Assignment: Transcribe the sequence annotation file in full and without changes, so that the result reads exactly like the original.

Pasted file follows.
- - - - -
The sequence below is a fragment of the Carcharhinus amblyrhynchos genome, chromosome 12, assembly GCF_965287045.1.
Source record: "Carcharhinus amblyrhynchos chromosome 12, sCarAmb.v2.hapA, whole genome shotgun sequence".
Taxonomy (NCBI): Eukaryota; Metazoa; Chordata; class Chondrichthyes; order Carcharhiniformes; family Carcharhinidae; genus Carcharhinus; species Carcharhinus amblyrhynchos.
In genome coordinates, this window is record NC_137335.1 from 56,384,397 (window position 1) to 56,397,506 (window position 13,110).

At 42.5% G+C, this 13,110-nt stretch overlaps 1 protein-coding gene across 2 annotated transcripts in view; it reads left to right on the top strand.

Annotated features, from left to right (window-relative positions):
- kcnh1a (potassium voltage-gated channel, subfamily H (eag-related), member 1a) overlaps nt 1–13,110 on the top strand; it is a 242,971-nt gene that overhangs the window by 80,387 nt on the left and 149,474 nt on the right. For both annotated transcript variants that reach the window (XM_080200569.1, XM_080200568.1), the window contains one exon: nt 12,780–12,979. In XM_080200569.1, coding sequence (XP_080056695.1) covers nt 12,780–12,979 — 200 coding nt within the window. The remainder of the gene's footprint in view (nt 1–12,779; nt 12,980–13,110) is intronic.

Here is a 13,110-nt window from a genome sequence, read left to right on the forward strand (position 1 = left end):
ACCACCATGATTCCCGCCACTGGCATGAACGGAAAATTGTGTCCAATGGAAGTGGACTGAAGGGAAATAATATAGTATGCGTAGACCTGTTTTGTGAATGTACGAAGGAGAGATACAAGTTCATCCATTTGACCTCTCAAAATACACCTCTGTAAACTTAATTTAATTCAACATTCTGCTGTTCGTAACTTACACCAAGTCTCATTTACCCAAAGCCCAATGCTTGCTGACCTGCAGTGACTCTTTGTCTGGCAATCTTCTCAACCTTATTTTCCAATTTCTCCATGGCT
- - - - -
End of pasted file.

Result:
The sequence below is a fragment of the Carcharhinus amblyrhynchos genome, chromosome 12, assembly GCF_965287045.1.
Source record: "Carcharhinus amblyrhynchos chromosome 12, sCarAmb.v2.hapA, whole genome shotgun sequence".
Taxonomy (NCBI): Eukaryota; Metazoa; Chordata; class Chondrichthyes; order Carcharhiniformes; family Carcharhinidae; genus Carcharhinus; species Carcharhinus amblyrhynchos.
In genome coordinates, this window is record NC_137335.1 from 56,384,397 (window position 1) to 56,397,506 (window position 13,110).

At 42.5% G+C, this 13,110-nt stretch overlaps 1 protein-coding gene across 2 annotated transcripts in view; it reads left to right on the top strand.

Annotated features, from left to right (window-relative positions):
- kcnh1a (potassium voltage-gated channel, subfamily H (eag-related), member 1a) overlaps nt 1–13,110 on the top strand; it is a 242,971-nt gene that overhangs the window by 80,387 nt on the left and 149,474 nt on the right. For both annotated transcript variants that reach the window (XM_080200569.1, XM_080200568.1), the window contains one exon: nt 12,780–12,979. In XM_080200569.1, coding sequence (XP_080056695.1) covers nt 12,780–12,979 — 200 coding nt within the window. The remainder of the gene's footprint in view (nt 1–12,779; nt 12,980–13,110) is intronic.

Here is a 13,110-nt window from a genome sequence, read left to right on the forward strand (position 1 = left end):
ACCACCATGATTCCCGCCACTGGCATGAACGGAAAATTGTGTCCAATGGAAGTGGACTGAAGGGAAATAATATAGTATGCGTAGACCTGTTTTGTGAATGTACGAAGGAGAGATACAAGTTCATCCATTTGACCTCTCAAAATACACCTCTGTAAACTTAATTTAATTCAACATTCTGCTGTTCGTAACTTACACCAAGTCTCATTTACCCAAAGCCCAATGCTTGCTGACCTGCAGTGACTCTTTGTCTGGCAATCTTCTCAACCTTATTTTCCAATTTCTCCATGGCT